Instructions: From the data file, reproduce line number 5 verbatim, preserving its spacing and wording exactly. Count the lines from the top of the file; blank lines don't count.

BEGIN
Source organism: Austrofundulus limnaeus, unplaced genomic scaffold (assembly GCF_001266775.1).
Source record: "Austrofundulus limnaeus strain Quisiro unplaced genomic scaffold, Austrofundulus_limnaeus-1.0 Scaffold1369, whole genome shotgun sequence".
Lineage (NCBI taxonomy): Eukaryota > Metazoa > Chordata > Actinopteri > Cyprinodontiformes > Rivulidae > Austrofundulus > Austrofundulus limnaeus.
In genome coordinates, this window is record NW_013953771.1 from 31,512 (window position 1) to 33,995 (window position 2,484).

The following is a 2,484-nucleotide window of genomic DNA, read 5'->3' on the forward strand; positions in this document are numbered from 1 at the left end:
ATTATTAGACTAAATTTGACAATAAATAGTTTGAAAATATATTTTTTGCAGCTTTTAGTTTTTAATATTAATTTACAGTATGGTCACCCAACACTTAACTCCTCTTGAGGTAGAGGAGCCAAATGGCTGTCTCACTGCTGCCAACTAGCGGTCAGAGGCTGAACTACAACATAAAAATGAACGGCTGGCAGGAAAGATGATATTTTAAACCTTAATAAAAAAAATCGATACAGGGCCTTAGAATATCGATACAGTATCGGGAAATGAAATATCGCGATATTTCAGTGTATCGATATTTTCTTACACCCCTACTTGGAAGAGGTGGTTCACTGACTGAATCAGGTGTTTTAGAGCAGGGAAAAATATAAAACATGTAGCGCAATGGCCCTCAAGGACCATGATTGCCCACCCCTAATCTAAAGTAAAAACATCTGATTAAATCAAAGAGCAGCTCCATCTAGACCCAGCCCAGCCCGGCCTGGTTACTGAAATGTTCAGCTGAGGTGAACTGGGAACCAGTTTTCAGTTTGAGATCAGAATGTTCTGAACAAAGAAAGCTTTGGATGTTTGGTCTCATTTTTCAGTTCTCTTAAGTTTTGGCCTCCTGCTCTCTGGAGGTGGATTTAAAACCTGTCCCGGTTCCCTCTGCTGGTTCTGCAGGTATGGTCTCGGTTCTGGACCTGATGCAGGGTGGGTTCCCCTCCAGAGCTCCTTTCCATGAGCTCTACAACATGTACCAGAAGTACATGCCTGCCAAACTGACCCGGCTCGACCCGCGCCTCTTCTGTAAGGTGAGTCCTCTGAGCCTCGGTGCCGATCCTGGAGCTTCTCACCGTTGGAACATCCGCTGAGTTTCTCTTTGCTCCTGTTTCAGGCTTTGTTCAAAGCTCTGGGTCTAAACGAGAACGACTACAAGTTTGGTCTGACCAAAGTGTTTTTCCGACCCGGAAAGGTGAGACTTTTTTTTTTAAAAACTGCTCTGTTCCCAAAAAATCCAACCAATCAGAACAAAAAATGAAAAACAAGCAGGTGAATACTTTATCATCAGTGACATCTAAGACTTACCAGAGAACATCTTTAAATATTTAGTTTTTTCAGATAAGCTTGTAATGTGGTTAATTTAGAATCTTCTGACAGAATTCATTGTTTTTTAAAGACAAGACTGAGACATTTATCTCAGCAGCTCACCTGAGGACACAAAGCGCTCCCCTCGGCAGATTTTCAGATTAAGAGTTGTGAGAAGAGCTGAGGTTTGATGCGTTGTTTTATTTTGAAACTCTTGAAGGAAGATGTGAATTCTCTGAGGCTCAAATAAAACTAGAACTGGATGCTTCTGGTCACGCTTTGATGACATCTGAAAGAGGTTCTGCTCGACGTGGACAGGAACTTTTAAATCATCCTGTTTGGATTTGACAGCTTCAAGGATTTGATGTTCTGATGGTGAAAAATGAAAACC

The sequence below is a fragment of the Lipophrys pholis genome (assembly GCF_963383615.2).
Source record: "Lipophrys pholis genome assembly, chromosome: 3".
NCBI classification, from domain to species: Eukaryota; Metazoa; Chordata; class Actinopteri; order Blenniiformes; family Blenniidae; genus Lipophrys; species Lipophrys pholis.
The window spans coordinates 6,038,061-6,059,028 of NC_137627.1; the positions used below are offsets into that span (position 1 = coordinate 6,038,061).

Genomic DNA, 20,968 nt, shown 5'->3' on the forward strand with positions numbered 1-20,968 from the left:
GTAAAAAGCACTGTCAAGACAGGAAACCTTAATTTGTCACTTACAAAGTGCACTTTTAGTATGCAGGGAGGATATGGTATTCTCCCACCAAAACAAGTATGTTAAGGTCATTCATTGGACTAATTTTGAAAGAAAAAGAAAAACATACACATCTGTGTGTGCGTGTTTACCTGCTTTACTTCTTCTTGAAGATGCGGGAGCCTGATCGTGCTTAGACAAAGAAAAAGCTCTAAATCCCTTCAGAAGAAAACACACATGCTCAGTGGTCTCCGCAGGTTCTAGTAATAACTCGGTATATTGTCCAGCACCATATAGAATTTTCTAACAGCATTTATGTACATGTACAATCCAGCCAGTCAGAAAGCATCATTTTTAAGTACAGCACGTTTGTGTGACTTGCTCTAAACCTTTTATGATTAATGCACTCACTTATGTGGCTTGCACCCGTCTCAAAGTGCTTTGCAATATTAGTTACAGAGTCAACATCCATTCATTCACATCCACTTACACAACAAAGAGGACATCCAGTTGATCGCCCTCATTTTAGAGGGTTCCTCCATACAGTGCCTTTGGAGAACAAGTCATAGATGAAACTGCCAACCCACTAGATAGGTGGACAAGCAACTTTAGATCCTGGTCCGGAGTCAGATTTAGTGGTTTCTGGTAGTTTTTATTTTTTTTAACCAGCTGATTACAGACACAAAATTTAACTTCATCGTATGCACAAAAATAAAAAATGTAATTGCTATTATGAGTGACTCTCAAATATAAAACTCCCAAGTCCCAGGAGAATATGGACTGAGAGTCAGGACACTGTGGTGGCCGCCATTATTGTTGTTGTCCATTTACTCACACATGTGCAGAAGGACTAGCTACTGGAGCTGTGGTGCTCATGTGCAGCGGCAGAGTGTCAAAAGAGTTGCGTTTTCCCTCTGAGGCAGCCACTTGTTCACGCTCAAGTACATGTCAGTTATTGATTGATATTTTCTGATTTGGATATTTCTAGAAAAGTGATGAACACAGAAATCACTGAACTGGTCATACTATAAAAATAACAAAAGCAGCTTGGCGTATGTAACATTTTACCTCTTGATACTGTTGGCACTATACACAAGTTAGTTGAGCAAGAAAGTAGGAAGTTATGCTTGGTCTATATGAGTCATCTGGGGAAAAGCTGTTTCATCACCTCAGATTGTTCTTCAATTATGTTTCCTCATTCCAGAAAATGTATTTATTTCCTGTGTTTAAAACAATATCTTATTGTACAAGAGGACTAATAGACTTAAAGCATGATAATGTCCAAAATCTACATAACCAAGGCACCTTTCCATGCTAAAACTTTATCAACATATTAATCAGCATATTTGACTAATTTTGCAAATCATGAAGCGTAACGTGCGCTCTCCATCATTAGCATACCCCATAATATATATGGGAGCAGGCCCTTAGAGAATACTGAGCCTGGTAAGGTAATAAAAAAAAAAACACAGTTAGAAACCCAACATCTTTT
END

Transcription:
The following is a 2,484-nucleotide window of genomic DNA, read 5'->3' on the forward strand; positions in this document are numbered from 1 at the left end: